Cigarette Tax is Regressive: The Seen and the Unseen
It is with mild consternation that I write to you regarding a news report entitled “Higher taxes, healthier kids: study” published in your newspaper on 26 November 2013. The article quotes a study conducted by the World Bank that drips with conventional wisdom as it recommends “strong enforcement mechanisms” such as a hike in cigarette tax to counter smoking along with other “risky behaviours” in Cambodia.
Even if we, in our fatal conceit, disregard highly cherished notions around personal freedoms and individual responsibility, values which, the liberals amidst us regularly pay obeisance to, the regressive nature of cigarette taxation should qualify sufficient interest amongst the political class to requisition a more careful study on the short and long-term consequences of the proposed tax hike.
In the meantime, allow me to pontificate on a subject matter that I profess to know a few things about. The cornerstone of any sensible public policy is the proper application of the principles that guide human action. Frédéric Bastiat, a 19th century French political theorist, in his famous essay on the political economy called “What Is Seen And What Is Not Seen” wrote:
“In the economic sphere an act, a habit, an institution, a law produces not only one effect, but a series of effects. Of these effects, the first alone is immediate; it appears simultaneously with its cause; it is seen. The other effects emerge only subsequently; they are not seen; we are fortunate if we foresee them.”
He further said:
“There is only one difference between a bad economist and a good one: the bad economist confines himself to the visible effect; the good economist takes into account both the effect that can be seen and those effects that must be foreseen.”
It is apparent that the author of the study quoted in the article is of the opinion that an increase in the price of the good will have the corresponding impact of reducing demand for the good in the market. This is largely dependent on the price elasticity of demand for the product and the rate of taxation. In my experience, products related to vices tend to have lower price elasticity. This makes the cigarette tax a highly regressive form of taxation where the burden is greater when the amount subject to taxation is lower, as opposed to the progressive system of taxation. Hence it is lower income groups, including the youth, who are more vulnerable to these hikes in sin taxes as they tend to smoke more and are also likely to allocate more of their financial resources towards the continuity of their habits rather than expending their means on essentials such as food, clothing, housing and healthcare, potentially putting severe strain on family finances and relationships. The Seen is the immediate increase in prices, while the Unseen is the perverse effect on the lives of the poor and the young.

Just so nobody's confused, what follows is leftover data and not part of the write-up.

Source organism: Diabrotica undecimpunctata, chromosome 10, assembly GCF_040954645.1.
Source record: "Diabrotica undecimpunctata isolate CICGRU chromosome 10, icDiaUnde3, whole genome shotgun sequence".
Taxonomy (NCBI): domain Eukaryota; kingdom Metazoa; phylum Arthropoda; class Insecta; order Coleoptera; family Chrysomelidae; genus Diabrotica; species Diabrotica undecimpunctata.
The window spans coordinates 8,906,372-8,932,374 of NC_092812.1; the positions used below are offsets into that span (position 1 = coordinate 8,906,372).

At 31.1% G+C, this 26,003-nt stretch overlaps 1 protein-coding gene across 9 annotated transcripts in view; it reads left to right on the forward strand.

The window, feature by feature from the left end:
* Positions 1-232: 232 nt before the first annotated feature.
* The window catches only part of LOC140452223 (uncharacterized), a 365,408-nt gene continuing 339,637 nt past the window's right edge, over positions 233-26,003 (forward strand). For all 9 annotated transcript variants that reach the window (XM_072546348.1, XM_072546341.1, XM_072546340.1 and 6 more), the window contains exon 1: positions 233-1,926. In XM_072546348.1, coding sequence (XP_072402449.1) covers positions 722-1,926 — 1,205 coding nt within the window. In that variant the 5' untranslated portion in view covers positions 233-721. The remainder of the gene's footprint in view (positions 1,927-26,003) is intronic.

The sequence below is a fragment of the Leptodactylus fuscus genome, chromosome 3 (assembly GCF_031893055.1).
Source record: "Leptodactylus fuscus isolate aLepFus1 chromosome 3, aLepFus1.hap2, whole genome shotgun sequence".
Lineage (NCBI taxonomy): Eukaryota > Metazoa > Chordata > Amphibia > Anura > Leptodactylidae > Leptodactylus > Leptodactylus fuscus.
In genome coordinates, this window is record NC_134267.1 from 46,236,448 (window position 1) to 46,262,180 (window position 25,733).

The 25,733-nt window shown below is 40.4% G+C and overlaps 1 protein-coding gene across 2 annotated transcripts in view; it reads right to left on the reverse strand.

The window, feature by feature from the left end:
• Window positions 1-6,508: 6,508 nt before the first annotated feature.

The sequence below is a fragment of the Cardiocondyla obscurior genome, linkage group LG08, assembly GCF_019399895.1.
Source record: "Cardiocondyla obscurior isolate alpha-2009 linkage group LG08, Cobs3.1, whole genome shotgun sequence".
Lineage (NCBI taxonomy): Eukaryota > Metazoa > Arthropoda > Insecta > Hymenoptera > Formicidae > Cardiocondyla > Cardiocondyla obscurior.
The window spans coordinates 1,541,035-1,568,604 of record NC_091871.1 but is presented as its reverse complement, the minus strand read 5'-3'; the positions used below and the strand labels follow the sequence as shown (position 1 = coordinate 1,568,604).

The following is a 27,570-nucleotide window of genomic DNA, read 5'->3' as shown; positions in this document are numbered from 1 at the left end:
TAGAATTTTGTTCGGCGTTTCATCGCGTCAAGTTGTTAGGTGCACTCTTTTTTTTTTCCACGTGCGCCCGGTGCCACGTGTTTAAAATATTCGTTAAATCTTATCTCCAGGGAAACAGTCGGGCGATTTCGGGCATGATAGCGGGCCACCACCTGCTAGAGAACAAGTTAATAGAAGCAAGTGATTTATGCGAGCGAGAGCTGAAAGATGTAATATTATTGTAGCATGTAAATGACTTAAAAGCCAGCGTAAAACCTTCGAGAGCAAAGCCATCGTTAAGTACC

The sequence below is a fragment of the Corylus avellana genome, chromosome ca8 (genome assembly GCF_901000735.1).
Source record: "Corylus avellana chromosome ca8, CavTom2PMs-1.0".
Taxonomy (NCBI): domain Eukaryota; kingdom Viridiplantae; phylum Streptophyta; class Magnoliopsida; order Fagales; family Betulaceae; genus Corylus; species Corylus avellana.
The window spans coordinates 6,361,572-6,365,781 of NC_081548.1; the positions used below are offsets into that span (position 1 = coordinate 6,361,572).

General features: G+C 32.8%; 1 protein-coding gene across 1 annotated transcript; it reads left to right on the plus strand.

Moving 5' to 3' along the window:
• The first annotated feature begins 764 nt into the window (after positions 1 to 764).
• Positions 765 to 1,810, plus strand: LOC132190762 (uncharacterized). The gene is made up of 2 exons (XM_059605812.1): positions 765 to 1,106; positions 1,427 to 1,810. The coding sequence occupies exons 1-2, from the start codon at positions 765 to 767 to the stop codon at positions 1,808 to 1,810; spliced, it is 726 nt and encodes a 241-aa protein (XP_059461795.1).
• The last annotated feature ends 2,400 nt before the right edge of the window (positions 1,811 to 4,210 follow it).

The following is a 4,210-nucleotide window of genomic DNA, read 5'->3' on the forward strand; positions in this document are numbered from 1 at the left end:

As demonstrated above, the Unseen consequences of market distortion can often fall afoul of the intended results of policy action. In a similar vein, the application of a higher tax levy will not necessarily result in greater revenues for the state exchequer as the market will respond by driving the now (price) restricted activity underground begetting a black market rife with criminal activities – illegal manufacturing, adulteration, smuggling and other affiliated debaucheries – with the aim of provisioning a cheaper and often a lower-quality product for the masses. In my own country India, with its population of 1.2 billion and with cigarettes being priced at almost double the rates as in Cambodia, the consumption of tobacco continues unabated with over 275 million regular users and close to 1.5 million annual deaths being attributable to diseases caused through tobacco use. The lower income groups respond to tax hikes by moving from cigarettes to cheaper alternatives such as unfiltered beedis and smokeless chewing tobacco which are more harmful than cigarettes, and in the process substantially lowering their life expectancy and raising healthcare costs for the future. The Seen, in this case, is the expected rise in state revenue, the Unseen is the creation of an underground economy populated with criminals coupled with riskier behaviour between the lower income groups posing a threat to the social fabric of the country.
Our friends at the World Bank, who sit snugly in their ivory tower, disconnected from the realities of the developing world, seem to think that smokers deserve all the taxation they can get – and they deserve to get it nice and hard. Not to be left far behind, the media tends to go along with the anti-tobacco crusaders and gets caught up in the cause. Anyone who disagrees is a lackey and a stooge for Big Tobacco.
Extending help to the poor is one of the most important things we can do as a society. But we do them no favours when we promote policies that lead to perpetuation of poverty and stigmatization of an entire class of people. The solution is education, not social engineering.
Anirudh Singh Bhati
B.Com, LL.B. (Hons.)